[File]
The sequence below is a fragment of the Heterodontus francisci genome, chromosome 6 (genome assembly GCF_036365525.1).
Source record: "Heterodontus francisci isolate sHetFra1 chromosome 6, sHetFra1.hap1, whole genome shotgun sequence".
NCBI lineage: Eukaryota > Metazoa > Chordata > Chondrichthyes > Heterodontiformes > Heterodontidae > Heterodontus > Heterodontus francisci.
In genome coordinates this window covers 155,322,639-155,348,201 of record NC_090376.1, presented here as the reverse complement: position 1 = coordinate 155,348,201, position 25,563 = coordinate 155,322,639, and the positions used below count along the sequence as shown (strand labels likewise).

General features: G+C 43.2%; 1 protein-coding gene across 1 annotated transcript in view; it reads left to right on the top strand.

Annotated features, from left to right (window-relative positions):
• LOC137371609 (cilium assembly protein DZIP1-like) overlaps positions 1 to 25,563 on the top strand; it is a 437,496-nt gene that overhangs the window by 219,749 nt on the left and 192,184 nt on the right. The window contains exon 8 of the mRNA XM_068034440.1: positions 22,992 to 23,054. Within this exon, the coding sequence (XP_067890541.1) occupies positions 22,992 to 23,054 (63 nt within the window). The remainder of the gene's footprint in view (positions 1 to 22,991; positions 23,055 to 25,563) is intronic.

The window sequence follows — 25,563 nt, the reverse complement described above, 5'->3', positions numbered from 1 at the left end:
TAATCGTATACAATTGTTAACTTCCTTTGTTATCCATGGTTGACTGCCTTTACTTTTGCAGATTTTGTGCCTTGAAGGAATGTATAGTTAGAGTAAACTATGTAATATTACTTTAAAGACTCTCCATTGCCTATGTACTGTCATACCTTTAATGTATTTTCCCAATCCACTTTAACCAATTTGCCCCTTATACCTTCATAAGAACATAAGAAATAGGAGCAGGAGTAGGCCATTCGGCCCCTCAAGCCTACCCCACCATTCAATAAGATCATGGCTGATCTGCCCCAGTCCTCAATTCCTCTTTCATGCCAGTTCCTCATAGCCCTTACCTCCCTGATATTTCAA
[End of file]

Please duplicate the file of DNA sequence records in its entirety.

The sequence below is a fragment of the Heterodontus francisci genome, chromosome 6 (genome assembly GCF_036365525.1).
Source record: "Heterodontus francisci isolate sHetFra1 chromosome 6, sHetFra1.hap1, whole genome shotgun sequence".
NCBI lineage: Eukaryota > Metazoa > Chordata > Chondrichthyes > Heterodontiformes > Heterodontidae > Heterodontus > Heterodontus francisci.
In genome coordinates this window covers 155,322,639-155,348,201 of record NC_090376.1, presented here as the reverse complement: position 1 = coordinate 155,348,201, position 25,563 = coordinate 155,322,639, and the positions used below count along the sequence as shown (strand labels likewise).

General features: G+C 43.2%; 1 protein-coding gene across 1 annotated transcript in view; it reads left to right on the top strand.

Annotated features, from left to right (window-relative positions):
• LOC137371609 (cilium assembly protein DZIP1-like) overlaps positions 1 to 25,563 on the top strand; it is a 437,496-nt gene that overhangs the window by 219,749 nt on the left and 192,184 nt on the right. The window contains exon 8 of the mRNA XM_068034440.1: positions 22,992 to 23,054. Within this exon, the coding sequence (XP_067890541.1) occupies positions 22,992 to 23,054 (63 nt within the window). The remainder of the gene's footprint in view (positions 1 to 22,991; positions 23,055 to 25,563) is intronic.

The window sequence follows — 25,563 nt, the reverse complement described above, 5'->3', positions numbered from 1 at the left end:
TAATCGTATACAATTGTTAACTTCCTTTGTTATCCATGGTTGACTGCCTTTACTTTTGCAGATTTTGTGCCTTGAAGGAATGTATAGTTAGAGTAAACTATGTAATATTACTTTAAAGACTCTCCATTGCCTATGTACTGTCATACCTTTAATGTATTTTCCCAATCCACTTTAACCAATTTGCCCCTTATACCTTCATAAGAACATAAGAAATAGGAGCAGGAGTAGGCCATTCGGCCCCTCAAGCCTACCCCACCATTCAATAAGATCATGGCTGATCTGCCCCAGTCCTCAATTCCTCTTTCATGCCAGTTCCTCATAGCCCTTACCTCCCTGATATTTCAA